One of the scariest scenes in The Scorch Trials never appears in the film adaptation. In the book, the Gladers walk down a dark tunnel where they encounter metal balls on the ceiling. These balls, created by WICKED, fall on the Gladers. When they latch onto a person, the metal covers their entire head, eventually decapitating them. Metal balls can also defy gravity by flying sideways. When the Gladers realize what the metal balls are doing, they start screaming and run as fast as they can for their lives. It’s a shame the movie left this scene out because it would have made a great action sequence.

2 The quest for the WCKD cure looks different in the books

A hand holds a vial of blue liquid with the letters WCKD written on the metal in The Maze Runner movies

IN Maze runner film franchise, WCKD conducts an experiment to induce the production of healing enzymes in immune brains. from The Maze Runner: A Cure for Death, the organization finds a way to extract the drug from the Immune’s blood. This is very different from the book series. In the books, WICKED does brain scans on the immunes, trying to figure out why they can’t get the Flare virus. in The Treatment of death, WICKED reveals that there is no existing cure for the virus, which means all the Cranks will die. In the epilogue, Ava Paige reveals that the organization discovered this earlier and shifted their focus to saving the Immunes.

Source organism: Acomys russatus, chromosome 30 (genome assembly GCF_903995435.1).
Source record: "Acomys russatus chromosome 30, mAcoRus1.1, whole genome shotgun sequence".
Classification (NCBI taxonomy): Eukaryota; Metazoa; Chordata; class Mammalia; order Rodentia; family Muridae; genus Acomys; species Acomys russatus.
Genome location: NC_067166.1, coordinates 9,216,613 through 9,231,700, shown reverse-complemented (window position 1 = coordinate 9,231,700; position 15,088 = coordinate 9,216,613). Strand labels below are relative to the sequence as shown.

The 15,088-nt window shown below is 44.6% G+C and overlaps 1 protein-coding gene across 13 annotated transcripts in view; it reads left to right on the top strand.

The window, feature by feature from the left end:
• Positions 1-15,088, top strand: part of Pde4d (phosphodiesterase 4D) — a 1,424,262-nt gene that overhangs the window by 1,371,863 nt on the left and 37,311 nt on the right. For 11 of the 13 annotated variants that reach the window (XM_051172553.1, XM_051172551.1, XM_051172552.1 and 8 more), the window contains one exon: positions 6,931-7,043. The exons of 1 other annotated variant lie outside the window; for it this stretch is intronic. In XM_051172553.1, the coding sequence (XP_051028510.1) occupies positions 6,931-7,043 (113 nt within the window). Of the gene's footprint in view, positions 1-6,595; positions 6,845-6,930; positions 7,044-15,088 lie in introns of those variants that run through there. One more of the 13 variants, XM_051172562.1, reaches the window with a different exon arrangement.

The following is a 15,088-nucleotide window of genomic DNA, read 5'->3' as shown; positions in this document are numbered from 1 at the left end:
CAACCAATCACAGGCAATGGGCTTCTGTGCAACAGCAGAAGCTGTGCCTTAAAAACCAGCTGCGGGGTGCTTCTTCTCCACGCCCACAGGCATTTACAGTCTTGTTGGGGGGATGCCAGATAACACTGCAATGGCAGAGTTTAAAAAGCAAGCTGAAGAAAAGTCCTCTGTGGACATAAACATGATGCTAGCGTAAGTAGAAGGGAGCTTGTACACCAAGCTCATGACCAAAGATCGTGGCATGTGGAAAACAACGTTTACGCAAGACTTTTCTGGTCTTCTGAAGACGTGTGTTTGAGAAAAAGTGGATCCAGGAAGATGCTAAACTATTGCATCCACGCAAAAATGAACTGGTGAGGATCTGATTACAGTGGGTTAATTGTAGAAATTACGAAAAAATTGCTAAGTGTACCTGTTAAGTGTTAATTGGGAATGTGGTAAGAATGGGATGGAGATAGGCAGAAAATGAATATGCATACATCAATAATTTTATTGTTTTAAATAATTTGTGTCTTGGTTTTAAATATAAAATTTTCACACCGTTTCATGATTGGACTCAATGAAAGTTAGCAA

1 Thomas never returns to the maze in the movies

Image of Dylan O'Brien as Thomas in The Maze Runner over an image of the maze

in The treatment of death, Thomas must return to the maze trial to save the other immunes who are stuck with the Grievers. This takes up a large part of the book. After he finally reaches the Immunes, they use the teleporter — called the Flat Transporter — to get to the Safe Haven. None of this happens in The Maze Runner: Treatment of death because by this point the plot had deviated so drastically that it wouldn’t make any sense. All the Gladers escaped the maze ordeal and Thomas was fully focused on taking down WCKD.

Source: MTV

The Maze Runner

Created by
James Dashner

Cast
Dylan O’Brien, Kaya Scodelario, Thomas Brodie-Sangster, Will Poulter, Patricia Clarkson, Giancarlo Esposito, Aidan Gillen, Ki Hong Lee, Barry Pepper, Walton Goggins, Natalie Emmanuel